F**k this sh*t, by Ruth Davidson

I REGRET that I must resign as leader of the Scottish Conservative party, because: f**k this sh*t. 

As leader of the party for the last eight years, I am proud to have taken the Conservatives into their current position as the second-largest party in Holyrood and with 12 MPs in Westminster. But really: f**k this.

On a personal level, as mother of a ten-month-old baby boy, I have over the last year realised what my priorities are in life. Which is to say: b*llocks to the lot of you.

Claims that I am resigning because of the Brexit position taken by Britain’s prime minister, Boris Johnson, are baseless. Though he can honestly get tae f**k.

In truth, my issues with the wider Conservative party have been building for some time, and it is only fair that I take some time to reflect what the f**k is up with those Etonian pr*cks.

Thank you, goodbye and f**k this sh*t. I’m gone.

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90 per cent of girlfriends' questions not intended to be answered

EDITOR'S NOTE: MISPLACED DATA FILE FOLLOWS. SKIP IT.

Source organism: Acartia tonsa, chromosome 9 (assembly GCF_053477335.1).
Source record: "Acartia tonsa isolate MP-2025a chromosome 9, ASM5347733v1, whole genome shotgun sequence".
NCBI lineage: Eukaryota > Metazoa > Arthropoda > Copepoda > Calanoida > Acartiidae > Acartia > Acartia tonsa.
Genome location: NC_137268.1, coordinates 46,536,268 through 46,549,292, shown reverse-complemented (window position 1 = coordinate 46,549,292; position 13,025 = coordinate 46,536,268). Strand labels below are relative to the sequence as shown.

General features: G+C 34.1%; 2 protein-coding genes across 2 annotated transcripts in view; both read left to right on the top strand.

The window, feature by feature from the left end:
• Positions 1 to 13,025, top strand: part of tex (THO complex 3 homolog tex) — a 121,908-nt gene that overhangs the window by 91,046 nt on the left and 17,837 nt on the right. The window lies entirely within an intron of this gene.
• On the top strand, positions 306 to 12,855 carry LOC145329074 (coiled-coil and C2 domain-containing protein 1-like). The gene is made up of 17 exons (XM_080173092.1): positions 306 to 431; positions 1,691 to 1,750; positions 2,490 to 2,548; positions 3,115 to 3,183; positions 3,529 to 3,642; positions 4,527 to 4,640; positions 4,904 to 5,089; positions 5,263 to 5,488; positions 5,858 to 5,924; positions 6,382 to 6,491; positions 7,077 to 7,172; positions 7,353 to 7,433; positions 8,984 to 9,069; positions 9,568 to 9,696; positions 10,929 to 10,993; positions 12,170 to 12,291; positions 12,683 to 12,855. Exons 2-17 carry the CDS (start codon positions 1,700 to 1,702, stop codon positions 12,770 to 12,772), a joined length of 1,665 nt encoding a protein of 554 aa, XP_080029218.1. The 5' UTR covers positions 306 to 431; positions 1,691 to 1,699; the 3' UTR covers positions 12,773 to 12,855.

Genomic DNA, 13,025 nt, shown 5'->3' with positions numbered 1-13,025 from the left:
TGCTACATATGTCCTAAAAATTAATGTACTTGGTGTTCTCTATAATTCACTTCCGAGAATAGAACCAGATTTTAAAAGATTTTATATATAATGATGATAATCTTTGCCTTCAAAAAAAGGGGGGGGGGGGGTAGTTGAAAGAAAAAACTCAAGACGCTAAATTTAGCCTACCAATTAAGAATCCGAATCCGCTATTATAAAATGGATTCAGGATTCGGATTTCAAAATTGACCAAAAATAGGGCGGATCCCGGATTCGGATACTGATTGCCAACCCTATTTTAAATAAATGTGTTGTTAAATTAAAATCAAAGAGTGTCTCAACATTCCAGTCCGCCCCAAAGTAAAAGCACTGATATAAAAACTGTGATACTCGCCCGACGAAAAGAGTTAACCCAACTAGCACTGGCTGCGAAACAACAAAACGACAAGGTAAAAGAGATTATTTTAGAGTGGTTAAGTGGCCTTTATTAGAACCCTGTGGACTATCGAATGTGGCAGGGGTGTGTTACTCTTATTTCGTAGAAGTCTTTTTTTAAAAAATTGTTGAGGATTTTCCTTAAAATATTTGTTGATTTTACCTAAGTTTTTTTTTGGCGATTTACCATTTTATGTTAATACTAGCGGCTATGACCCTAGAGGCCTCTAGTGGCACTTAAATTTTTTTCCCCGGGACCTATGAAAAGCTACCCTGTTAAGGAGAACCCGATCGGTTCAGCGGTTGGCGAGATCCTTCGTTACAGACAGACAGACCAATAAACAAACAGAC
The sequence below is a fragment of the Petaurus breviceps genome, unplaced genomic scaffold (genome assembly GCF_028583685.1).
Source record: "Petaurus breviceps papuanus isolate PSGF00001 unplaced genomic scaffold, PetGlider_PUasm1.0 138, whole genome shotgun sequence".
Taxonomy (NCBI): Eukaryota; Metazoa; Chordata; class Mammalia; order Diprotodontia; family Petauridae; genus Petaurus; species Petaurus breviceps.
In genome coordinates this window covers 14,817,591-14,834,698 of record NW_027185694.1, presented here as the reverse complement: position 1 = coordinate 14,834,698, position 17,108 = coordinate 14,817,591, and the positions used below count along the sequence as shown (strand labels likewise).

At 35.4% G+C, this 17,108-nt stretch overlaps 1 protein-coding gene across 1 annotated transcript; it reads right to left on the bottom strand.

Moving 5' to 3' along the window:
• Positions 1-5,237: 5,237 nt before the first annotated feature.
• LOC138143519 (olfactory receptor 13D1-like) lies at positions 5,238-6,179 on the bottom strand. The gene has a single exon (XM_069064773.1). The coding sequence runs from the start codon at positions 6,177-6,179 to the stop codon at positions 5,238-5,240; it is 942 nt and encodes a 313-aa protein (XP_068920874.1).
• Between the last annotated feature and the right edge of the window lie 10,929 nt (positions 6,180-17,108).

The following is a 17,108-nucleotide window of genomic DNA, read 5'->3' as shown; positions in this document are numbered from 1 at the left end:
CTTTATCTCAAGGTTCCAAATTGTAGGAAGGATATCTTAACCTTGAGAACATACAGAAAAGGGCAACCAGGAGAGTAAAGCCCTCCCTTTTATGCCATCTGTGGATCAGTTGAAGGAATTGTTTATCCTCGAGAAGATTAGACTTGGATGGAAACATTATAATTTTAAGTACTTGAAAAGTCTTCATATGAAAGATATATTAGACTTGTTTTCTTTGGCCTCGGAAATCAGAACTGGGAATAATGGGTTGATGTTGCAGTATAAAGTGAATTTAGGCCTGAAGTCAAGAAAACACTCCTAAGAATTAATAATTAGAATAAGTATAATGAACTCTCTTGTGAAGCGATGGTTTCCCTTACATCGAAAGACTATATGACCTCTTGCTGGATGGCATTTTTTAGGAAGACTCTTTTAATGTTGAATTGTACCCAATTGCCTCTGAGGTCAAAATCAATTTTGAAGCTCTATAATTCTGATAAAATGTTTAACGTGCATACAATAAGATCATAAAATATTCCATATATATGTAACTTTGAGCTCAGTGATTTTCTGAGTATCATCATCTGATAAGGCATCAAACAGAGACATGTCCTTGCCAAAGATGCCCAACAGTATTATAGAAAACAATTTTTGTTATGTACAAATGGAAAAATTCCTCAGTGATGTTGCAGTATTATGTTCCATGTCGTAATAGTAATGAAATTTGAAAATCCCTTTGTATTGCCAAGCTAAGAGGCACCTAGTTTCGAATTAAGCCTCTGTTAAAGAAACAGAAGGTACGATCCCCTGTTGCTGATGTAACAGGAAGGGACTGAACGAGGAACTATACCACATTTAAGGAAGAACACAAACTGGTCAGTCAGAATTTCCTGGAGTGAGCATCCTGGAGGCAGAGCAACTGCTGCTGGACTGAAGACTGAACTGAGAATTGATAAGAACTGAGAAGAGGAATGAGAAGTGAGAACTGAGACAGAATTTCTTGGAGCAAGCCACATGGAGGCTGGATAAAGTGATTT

THE majority of questions asked by girlfriends are thinking out loud and should not be answered, boyfriends have confirmed. 

Nathan Muir, aged 25, estimated that his partner Emma Bradford asks him upwards of 230 questions in an average day, less than 20 of which actually require an answer.

He said: “Yesterday alone I was asked ‘Is that a nice car?’ about a passing Audi, ‘Are those birds?’ about some birds, and ‘Do you think that’s my green?’ about a cardigan in a shop window.

“Attempting to answer that last one got me in real trouble. I think she thought I was reading her mind.

“Conversely, ignoring the question ‘Do you think I should become an aid worker in the developing world?’ because I assumed it was inner monologue got me bollocked as well. There’s no easy solution.”

Bradford said: “I asked the aid worker thing, which is a major life-changing decision, and he said nothing.

“Then I said ‘Well I’ll take your your silence as, ‘Yes, sod off and go and help people and me and you can just be a thing of the past, should I? Is that what you want? Is it?’

“And he said ‘No of course not’ as if it was a real question.”